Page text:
Microsoft Mail Exchange Server Flaw Exploited by at Least 10 Hacking Groups, Researchers Say

Microsoft’s patches do not remove any back door access that has already been left on the machines.

Microsoft Mail Exchange Server Flaw Exploited by at Least 10 Hacking Groups, Researchers Say

Taiwan-based researchers reported to Microsoft on that they had found two new flaws which need patching

Highlights
  • Microsoft declined comment on the pace of customers' updates
  • The hacking has appeared to be focused on cyber espionage
  • Experts are concerned about the prospect of ransom-seeking cybercriminals

At least 10 different hacking groups are using recently discovered flaws in Microsoft's mail server software to break in to targets around the world, cybersecurity company ESET said in a blog post on Wednesday.

The breadth of the exploitation adds to the urgency of the warnings being issued by authorities in the United States and Europe about the weaknesses found in Microsoft's Exchange software.

The security holes in the widely used mail and calendaring solution leave the door open to industrial-scale cyber espionage, allowing malicious actors to steal emails virtually at will from vulnerable servers or move elsewhere in the network. Tens of thousands of organisations have already been compromised, Reuters reported last week, and new victims are being made public daily.

Earlier on Wednesday, for example, Norway's parliament announced data had been "extracted" in a breach linked to the Microsoft flaws. Germany's cybersecurity watchdog agency also said on Wednesday two federal authorities had been affected by the hack, although it declined to identify them.

While Microsoft has issued fixes, the sluggish pace of many customers' updates - which experts attribute in part to the complexity of Exchange's architecture - means the field remains at least partially open to hackers of all stripes. The patches do not remove any back door access that has already been left on the machines.

In addition, some of the back doors left on compromised machines have passwords that are easily guessed, so that newcomers can take them over.

Microsoft declined comment on the pace of customers' updates. In previous announcements pertaining to the flaws, the company has emphasized the importance of "patching all affected systems immediately."

Although the hacking has appeared to be focused on cyber espionage, experts are concerned about the prospect of ransom-seeking cybercriminals taking advantage of the flaws because it could lead to widespread disruption.

ESET's blog post said there were already signs of cybercriminal exploitation, with one group that specialises in stealing computer resources to mine cryptocurrency breaking in to previously vulnerable Exchange servers to spread its malicious software.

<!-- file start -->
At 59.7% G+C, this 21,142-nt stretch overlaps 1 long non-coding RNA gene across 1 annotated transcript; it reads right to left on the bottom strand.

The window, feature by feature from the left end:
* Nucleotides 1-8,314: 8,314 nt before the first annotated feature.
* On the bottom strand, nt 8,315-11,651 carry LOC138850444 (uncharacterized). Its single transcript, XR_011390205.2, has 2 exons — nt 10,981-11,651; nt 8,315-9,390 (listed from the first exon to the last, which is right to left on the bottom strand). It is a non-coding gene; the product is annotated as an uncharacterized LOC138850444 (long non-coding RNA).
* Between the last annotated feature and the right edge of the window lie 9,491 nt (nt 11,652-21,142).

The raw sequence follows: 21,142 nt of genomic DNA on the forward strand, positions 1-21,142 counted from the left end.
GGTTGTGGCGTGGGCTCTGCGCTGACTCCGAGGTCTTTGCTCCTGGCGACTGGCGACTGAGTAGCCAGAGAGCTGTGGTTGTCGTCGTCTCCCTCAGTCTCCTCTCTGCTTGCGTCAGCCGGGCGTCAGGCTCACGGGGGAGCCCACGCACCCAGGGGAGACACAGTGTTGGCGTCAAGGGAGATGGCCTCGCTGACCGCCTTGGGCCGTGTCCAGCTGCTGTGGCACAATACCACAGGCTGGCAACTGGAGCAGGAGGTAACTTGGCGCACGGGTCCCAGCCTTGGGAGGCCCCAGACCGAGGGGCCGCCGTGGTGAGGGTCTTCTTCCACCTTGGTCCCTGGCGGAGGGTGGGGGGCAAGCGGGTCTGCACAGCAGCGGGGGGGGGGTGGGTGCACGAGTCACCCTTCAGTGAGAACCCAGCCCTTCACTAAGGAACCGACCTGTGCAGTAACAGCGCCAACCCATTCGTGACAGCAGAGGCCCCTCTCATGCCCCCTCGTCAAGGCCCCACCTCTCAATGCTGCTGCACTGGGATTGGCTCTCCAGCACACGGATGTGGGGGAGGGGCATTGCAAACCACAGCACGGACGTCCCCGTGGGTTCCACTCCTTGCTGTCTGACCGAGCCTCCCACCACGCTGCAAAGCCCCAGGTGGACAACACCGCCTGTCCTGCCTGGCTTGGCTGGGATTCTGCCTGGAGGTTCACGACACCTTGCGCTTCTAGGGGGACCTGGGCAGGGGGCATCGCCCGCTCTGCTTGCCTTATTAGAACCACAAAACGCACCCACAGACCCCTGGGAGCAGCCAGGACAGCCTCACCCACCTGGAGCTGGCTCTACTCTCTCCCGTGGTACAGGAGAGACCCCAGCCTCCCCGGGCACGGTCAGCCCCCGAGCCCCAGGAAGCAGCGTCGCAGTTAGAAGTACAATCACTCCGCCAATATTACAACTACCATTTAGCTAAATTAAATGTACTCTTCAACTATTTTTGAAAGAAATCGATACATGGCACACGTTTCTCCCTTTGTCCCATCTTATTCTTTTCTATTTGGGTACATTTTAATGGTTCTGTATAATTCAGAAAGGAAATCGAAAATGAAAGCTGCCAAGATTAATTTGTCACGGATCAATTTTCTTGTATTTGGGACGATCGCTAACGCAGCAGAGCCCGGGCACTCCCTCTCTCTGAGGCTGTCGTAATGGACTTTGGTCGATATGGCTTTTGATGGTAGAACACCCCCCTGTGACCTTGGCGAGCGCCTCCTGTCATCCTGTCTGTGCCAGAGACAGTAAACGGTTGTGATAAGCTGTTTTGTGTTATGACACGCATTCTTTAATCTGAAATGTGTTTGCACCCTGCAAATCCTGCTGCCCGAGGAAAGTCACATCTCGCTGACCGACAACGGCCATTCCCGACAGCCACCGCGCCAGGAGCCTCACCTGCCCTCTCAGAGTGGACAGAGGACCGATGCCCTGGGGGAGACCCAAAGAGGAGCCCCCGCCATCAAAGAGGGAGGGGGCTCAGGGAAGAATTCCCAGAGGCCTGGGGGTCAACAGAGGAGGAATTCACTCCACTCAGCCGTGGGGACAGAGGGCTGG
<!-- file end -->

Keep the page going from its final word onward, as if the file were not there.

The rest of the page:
ESET named nine other espionage-focused groups it said were taking advantage of the flaws to break in to targeted networks - several of which other researchers have tied to China. Microsoft has blamed the hack on China. The Chinese government denies any role.

Intriguingly, several of the groups appeared to know about the vulnerability before it was announced by Microsoft on March 2.

Ben Read, a director with cybersecurity company FireEye, said he could not confirm the exact details in the ESET post but said his company had also seen "multiple likely-China groups" using the Microsoft flaws in different waves.

ESET researcher Matthieu Faou said in an email it was "very uncommon" for so many different cyber espionage groups to have access to the same information before it is made public.

He speculated that either the information "somehow leaked" ahead of the Microsoft announcement or it was found by a third party that supplies vulnerability information to cyber spies.

Taiwan-based researchers reported to Microsoft on January 5 that they had found two new flaws which need patching. Those two were among those that began being used by the attackers shortly before or after the friendly report.

They said were investigating whether there had been a theft or leak on their side, since exploitation was discovered in the wild the same week later. So far, the group called Devcore said, they had found no evidence.

Top-flight hackers are also commonly targeted by other hackers. Just this week, Microsoft patched one of the flaws used by suspected North Koreans in attempts to steal information from Western researchers.

But simultaneous discovery happens fairly often, in part because researchers use the same or similar tools to hunt for serious flaws, and many eyes are looking at the same high-value targets.

"It is very likely that some actor groups may have being using these vulnerabilities and led to the result of the attacks being observed by other information security vendors," Devcore member Bowen Hsu told Reuters.

But the security industry has been abuzz with other theories, including a hack of Microsoft's systems for tracking bugs, which has happened in the past.

© Thomson Reuters 2021


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Further reading: Microsoft, ESET
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